Put more formally, it's plain that permitting environments that have traditionally been dominated by men, and hostile to women, to remain so utterly frustrates the goals of anti-discrimination law -- which is to make that very kind of environment less hostile to women, or ideally, equally welcoming of women and men.
Fortunately, other circuits have rejected the 10th Circuit's so-called "blue collar" exception and applied the same standards regardless of the workplace context. And history has evolved away from the 10th Circuit's point of view.
Early on in the history of sexual harassment law, context was routinely urged as a justification for hostile environment harassment in many blue-collar environments. One 1984 case, Rabidue v. Osceola Refining Co., was thrown out because the Michigan federal district court concluded that "Title VII was not meant" to change an environment in which "sexual jokes, sexual conversations and girlie magazines may abound."
But most courts today recognize such a justification cannot fly. Work environments have to be transformed, in some cases, to accommodate gender integration. Traditionally male work environments cannot be exempted from contemporary standards of equality -- indeed, these are the very environments in which such standards must be most rigorously enforced.
Unable to count on "strength in numbers" to protect themselves, lone women should be able to rely, at least, on the strength of the law. Persistent occupational segregation by gender continues to be the greatest source of inequality for working women.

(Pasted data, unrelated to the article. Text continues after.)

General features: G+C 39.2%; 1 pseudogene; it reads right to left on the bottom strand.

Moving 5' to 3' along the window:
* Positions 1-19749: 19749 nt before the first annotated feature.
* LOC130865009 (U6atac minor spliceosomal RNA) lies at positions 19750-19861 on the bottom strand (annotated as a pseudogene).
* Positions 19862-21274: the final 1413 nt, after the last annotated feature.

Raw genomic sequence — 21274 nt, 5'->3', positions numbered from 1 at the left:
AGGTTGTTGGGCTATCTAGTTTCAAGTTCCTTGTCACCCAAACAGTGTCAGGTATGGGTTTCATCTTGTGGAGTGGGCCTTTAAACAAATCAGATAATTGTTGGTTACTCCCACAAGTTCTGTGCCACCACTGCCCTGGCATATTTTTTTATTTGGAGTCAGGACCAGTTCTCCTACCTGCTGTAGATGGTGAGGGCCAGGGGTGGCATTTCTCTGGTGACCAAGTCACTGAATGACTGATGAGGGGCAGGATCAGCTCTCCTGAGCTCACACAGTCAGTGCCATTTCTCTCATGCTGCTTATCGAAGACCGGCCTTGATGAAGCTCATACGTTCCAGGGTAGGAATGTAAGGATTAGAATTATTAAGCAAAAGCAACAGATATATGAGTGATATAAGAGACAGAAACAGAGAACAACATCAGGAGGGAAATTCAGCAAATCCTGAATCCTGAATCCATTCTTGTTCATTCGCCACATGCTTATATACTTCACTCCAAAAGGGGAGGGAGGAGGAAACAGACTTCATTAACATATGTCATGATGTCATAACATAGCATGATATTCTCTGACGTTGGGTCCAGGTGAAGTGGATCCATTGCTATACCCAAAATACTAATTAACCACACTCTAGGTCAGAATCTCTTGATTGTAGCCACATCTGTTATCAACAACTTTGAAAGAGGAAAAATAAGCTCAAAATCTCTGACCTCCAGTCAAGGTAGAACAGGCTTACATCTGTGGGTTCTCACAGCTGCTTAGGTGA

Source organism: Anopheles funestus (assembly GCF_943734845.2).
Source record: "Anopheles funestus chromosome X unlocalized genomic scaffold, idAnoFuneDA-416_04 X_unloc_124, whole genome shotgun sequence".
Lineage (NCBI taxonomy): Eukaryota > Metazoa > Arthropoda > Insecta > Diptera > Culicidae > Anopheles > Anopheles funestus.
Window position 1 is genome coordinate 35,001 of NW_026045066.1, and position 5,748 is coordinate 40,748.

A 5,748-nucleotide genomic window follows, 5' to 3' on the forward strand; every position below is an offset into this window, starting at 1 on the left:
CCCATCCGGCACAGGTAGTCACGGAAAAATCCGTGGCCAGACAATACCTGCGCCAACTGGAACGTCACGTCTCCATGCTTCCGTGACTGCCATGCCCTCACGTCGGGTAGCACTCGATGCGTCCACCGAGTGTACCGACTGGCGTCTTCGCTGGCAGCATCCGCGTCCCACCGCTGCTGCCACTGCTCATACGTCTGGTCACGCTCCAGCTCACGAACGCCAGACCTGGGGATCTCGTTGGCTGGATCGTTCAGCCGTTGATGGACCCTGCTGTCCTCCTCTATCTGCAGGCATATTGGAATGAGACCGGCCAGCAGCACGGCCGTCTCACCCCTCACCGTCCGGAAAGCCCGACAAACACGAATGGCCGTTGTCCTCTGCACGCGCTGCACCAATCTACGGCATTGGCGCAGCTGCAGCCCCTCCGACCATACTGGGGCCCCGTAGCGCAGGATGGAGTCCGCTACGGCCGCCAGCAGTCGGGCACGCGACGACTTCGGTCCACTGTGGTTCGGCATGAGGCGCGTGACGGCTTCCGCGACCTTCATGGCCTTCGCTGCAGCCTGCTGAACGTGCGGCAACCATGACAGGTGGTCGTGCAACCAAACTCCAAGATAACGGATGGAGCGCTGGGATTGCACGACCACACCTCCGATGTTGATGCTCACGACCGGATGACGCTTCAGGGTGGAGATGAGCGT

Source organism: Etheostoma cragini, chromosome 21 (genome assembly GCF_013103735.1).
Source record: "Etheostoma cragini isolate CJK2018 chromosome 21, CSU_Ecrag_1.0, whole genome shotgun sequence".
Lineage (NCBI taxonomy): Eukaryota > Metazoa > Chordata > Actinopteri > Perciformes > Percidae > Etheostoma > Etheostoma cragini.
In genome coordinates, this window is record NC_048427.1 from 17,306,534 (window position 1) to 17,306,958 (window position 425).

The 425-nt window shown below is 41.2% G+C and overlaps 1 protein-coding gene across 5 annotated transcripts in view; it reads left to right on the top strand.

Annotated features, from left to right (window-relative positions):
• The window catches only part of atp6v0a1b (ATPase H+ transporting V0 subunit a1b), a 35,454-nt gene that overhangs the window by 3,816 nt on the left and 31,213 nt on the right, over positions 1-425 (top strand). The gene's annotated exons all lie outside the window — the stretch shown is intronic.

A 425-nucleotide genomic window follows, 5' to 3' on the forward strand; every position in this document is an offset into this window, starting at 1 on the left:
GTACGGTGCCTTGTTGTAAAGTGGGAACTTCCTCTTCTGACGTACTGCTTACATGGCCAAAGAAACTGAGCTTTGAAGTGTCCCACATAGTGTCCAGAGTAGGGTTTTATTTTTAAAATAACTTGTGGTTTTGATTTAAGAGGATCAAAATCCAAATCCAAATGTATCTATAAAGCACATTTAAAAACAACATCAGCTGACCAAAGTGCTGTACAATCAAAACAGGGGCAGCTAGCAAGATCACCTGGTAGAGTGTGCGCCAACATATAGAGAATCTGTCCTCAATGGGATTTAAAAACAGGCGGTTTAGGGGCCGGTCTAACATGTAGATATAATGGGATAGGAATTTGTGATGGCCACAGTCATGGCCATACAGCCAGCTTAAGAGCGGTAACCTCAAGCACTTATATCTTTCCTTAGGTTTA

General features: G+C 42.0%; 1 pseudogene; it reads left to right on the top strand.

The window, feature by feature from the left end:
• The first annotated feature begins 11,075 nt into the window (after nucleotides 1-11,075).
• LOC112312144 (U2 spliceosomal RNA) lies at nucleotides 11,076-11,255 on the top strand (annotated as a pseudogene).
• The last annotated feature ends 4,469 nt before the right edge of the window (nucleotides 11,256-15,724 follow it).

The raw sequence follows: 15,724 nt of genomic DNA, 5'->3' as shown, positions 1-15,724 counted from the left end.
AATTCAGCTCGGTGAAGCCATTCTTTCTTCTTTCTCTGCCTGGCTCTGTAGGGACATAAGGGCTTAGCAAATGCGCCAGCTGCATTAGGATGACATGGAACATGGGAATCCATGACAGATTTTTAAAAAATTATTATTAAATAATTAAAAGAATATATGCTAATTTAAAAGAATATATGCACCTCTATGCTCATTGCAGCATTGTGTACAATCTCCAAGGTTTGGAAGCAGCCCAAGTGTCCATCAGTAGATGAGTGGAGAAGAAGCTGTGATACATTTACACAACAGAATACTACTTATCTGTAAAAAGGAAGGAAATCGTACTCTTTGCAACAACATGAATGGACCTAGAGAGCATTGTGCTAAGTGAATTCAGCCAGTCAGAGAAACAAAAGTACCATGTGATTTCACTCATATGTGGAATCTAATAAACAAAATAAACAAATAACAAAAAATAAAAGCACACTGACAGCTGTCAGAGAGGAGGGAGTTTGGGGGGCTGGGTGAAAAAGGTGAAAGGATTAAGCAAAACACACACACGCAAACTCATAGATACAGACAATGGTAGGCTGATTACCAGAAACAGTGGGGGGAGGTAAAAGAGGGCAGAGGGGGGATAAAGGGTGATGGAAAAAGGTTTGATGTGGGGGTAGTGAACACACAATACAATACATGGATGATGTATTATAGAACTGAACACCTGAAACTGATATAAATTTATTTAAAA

Is 'creative necessity' a defense?
Returning to the "Friends" case, however, it's fair to admit that the argument about context in Lyle is more compelling than in the blue-collar cases. Here, the argument is that context actually required sex talk, not simply that it was commonplace.
The defendants term this claim "creative necessity" and insist that it justifies their behavior. The idea is that it's part of their writing work to talk about sex. In contrast, sex talk plays no part in the actual work of construction: One need not tell a dirty joke to hoist a beam.
But in the "Friends" case, the defendants say they were actually "required" to have sexually explicit conversations in order to generate story ideas for the show. The appellate court, though it reversed the defendant's trial court victory, agreed that such an argument could be pursued.